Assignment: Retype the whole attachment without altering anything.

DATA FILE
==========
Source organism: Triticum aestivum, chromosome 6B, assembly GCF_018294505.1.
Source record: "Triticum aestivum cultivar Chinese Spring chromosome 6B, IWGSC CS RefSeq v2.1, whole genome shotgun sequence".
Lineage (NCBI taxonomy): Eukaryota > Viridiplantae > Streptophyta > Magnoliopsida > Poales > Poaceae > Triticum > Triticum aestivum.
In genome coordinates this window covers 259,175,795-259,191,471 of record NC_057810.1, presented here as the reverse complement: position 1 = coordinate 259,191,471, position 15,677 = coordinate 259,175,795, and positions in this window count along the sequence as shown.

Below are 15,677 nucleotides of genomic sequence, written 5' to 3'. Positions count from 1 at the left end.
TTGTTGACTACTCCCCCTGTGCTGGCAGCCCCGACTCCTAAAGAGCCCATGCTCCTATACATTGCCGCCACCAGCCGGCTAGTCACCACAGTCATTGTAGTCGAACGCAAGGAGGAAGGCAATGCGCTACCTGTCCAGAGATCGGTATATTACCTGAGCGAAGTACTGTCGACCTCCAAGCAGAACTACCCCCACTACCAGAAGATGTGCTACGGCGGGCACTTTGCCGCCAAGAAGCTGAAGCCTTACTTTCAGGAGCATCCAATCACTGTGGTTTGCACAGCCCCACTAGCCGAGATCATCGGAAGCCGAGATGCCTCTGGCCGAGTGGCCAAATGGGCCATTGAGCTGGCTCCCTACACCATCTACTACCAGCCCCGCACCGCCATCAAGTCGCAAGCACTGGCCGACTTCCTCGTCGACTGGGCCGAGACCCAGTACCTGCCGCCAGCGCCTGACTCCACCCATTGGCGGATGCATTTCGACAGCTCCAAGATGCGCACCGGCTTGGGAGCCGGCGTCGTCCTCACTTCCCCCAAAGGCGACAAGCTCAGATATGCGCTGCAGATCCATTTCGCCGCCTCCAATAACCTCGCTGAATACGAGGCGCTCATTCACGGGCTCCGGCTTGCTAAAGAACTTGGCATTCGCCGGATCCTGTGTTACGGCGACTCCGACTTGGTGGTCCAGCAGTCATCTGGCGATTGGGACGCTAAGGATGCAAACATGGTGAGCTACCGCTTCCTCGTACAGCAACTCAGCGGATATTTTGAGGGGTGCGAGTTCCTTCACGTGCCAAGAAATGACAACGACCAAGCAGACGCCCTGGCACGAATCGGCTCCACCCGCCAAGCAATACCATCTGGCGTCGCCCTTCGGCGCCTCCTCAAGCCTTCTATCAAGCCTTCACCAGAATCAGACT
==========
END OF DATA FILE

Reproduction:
Source organism: Triticum aestivum, chromosome 6B, assembly GCF_018294505.1.
Source record: "Triticum aestivum cultivar Chinese Spring chromosome 6B, IWGSC CS RefSeq v2.1, whole genome shotgun sequence".
Lineage (NCBI taxonomy): Eukaryota > Viridiplantae > Streptophyta > Magnoliopsida > Poales > Poaceae > Triticum > Triticum aestivum.
In genome coordinates this window covers 259,175,795-259,191,471 of record NC_057810.1, presented here as the reverse complement: position 1 = coordinate 259,191,471, position 15,677 = coordinate 259,175,795, and positions in this window count along the sequence as shown.

Below are 15,677 nucleotides of genomic sequence, written 5' to 3'. Positions count from 1 at the left end.
TTGTTGACTACTCCCCCTGTGCTGGCAGCCCCGACTCCTAAAGAGCCCATGCTCCTATACATTGCCGCCACCAGCCGGCTAGTCACCACAGTCATTGTAGTCGAACGCAAGGAGGAAGGCAATGCGCTACCTGTCCAGAGATCGGTATATTACCTGAGCGAAGTACTGTCGACCTCCAAGCAGAACTACCCCCACTACCAGAAGATGTGCTACGGCGGGCACTTTGCCGCCAAGAAGCTGAAGCCTTACTTTCAGGAGCATCCAATCACTGTGGTTTGCACAGCCCCACTAGCCGAGATCATCGGAAGCCGAGATGCCTCTGGCCGAGTGGCCAAATGGGCCATTGAGCTGGCTCCCTACACCATCTACTACCAGCCCCGCACCGCCATCAAGTCGCAAGCACTGGCCGACTTCCTCGTCGACTGGGCCGAGACCCAGTACCTGCCGCCAGCGCCTGACTCCACCCATTGGCGGATGCATTTCGACAGCTCCAAGATGCGCACCGGCTTGGGAGCCGGCGTCGTCCTCACTTCCCCCAAAGGCGACAAGCTCAGATATGCGCTGCAGATCCATTTCGCCGCCTCCAATAACCTCGCTGAATACGAGGCGCTCATTCACGGGCTCCGGCTTGCTAAAGAACTTGGCATTCGCCGGATCCTGTGTTACGGCGACTCCGACTTGGTGGTCCAGCAGTCATCTGGCGATTGGGACGCTAAGGATGCAAACATGGTGAGCTACCGCTTCCTCGTACAGCAACTCAGCGGATATTTTGAGGGGTGCGAGTTCCTTCACGTGCCAAGAAATGACAACGACCAAGCAGACGCCCTGGCACGAATCGGCTCCACCCGCCAAGCAATACCATCTGGCGTCGCCCTTCGGCGCCTCCTCAAGCCTTCTATCAAGCCTTCACCAGAATCAGACT